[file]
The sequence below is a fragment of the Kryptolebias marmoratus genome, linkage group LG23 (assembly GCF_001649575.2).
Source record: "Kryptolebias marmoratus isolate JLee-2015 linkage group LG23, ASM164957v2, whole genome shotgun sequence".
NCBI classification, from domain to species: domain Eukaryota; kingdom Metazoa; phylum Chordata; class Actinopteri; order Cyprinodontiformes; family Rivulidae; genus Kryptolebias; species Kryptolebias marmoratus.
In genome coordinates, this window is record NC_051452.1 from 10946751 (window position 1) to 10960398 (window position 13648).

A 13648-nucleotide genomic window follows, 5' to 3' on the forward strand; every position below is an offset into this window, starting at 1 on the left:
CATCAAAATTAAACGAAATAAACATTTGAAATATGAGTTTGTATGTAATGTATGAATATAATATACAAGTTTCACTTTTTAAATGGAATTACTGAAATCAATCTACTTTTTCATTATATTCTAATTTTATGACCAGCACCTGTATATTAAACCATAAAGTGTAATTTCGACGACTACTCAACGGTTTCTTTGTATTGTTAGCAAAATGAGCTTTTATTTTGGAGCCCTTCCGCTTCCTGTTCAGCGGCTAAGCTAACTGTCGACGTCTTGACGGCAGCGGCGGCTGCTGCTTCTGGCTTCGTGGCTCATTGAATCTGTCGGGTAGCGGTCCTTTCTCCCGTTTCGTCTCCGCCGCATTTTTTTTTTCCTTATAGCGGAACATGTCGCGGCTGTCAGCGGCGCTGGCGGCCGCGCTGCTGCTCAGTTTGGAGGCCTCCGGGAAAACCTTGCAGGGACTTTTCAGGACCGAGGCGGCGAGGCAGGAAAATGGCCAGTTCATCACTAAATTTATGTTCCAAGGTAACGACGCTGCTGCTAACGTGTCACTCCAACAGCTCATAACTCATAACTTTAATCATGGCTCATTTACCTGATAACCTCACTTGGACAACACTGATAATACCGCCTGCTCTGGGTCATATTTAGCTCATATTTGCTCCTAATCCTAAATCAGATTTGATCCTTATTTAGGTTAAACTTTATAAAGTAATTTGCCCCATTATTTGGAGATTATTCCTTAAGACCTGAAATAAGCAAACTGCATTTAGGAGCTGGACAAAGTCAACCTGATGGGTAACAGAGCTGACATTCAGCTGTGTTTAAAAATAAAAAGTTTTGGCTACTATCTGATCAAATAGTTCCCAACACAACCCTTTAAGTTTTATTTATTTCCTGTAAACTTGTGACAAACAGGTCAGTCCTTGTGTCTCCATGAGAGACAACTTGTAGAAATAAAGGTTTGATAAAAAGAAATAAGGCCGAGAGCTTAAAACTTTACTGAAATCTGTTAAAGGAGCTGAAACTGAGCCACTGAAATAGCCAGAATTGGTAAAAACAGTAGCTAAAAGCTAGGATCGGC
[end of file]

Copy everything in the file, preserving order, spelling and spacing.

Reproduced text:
The sequence below is a fragment of the Kryptolebias marmoratus genome, linkage group LG23 (assembly GCF_001649575.2).
Source record: "Kryptolebias marmoratus isolate JLee-2015 linkage group LG23, ASM164957v2, whole genome shotgun sequence".
NCBI classification, from domain to species: domain Eukaryota; kingdom Metazoa; phylum Chordata; class Actinopteri; order Cyprinodontiformes; family Rivulidae; genus Kryptolebias; species Kryptolebias marmoratus.
In genome coordinates, this window is record NC_051452.1 from 10946751 (window position 1) to 10960398 (window position 13648).

A 13648-nucleotide genomic window follows, 5' to 3' on the forward strand; every position below is an offset into this window, starting at 1 on the left:
CATCAAAATTAAACGAAATAAACATTTGAAATATGAGTTTGTATGTAATGTATGAATATAATATACAAGTTTCACTTTTTAAATGGAATTACTGAAATCAATCTACTTTTTCATTATATTCTAATTTTATGACCAGCACCTGTATATTAAACCATAAAGTGTAATTTCGACGACTACTCAACGGTTTCTTTGTATTGTTAGCAAAATGAGCTTTTATTTTGGAGCCCTTCCGCTTCCTGTTCAGCGGCTAAGCTAACTGTCGACGTCTTGACGGCAGCGGCGGCTGCTGCTTCTGGCTTCGTGGCTCATTGAATCTGTCGGGTAGCGGTCCTTTCTCCCGTTTCGTCTCCGCCGCATTTTTTTTTTCCTTATAGCGGAACATGTCGCGGCTGTCAGCGGCGCTGGCGGCCGCGCTGCTGCTCAGTTTGGAGGCCTCCGGGAAAACCTTGCAGGGACTTTTCAGGACCGAGGCGGCGAGGCAGGAAAATGGCCAGTTCATCACTAAATTTATGTTCCAAGGTAACGACGCTGCTGCTAACGTGTCACTCCAACAGCTCATAACTCATAACTTTAATCATGGCTCATTTACCTGATAACCTCACTTGGACAACACTGATAATACCGCCTGCTCTGGGTCATATTTAGCTCATATTTGCTCCTAATCCTAAATCAGATTTGATCCTTATTTAGGTTAAACTTTATAAAGTAATTTGCCCCATTATTTGGAGATTATTCCTTAAGACCTGAAATAAGCAAACTGCATTTAGGAGCTGGACAAAGTCAACCTGATGGGTAACAGAGCTGACATTCAGCTGTGTTTAAAAATAAAAAGTTTTGGCTACTATCTGATCAAATAGTTCCCAACACAACCCTTTAAGTTTTATTTATTTCCTGTAAACTTGTGACAAACAGGTCAGTCCTTGTGTCTCCATGAGAGACAACTTGTAGAAATAAAGGTTTGATAAAAAGAAATAAGGCCGAGAGCTTAAAACTTTACTGAAATCTGTTAAAGGAGCTGAAACTGAGCCACTGAAATAGCCAGAATTGGTAAAAACAGTAGCTAAAAGCTAGGATCGGC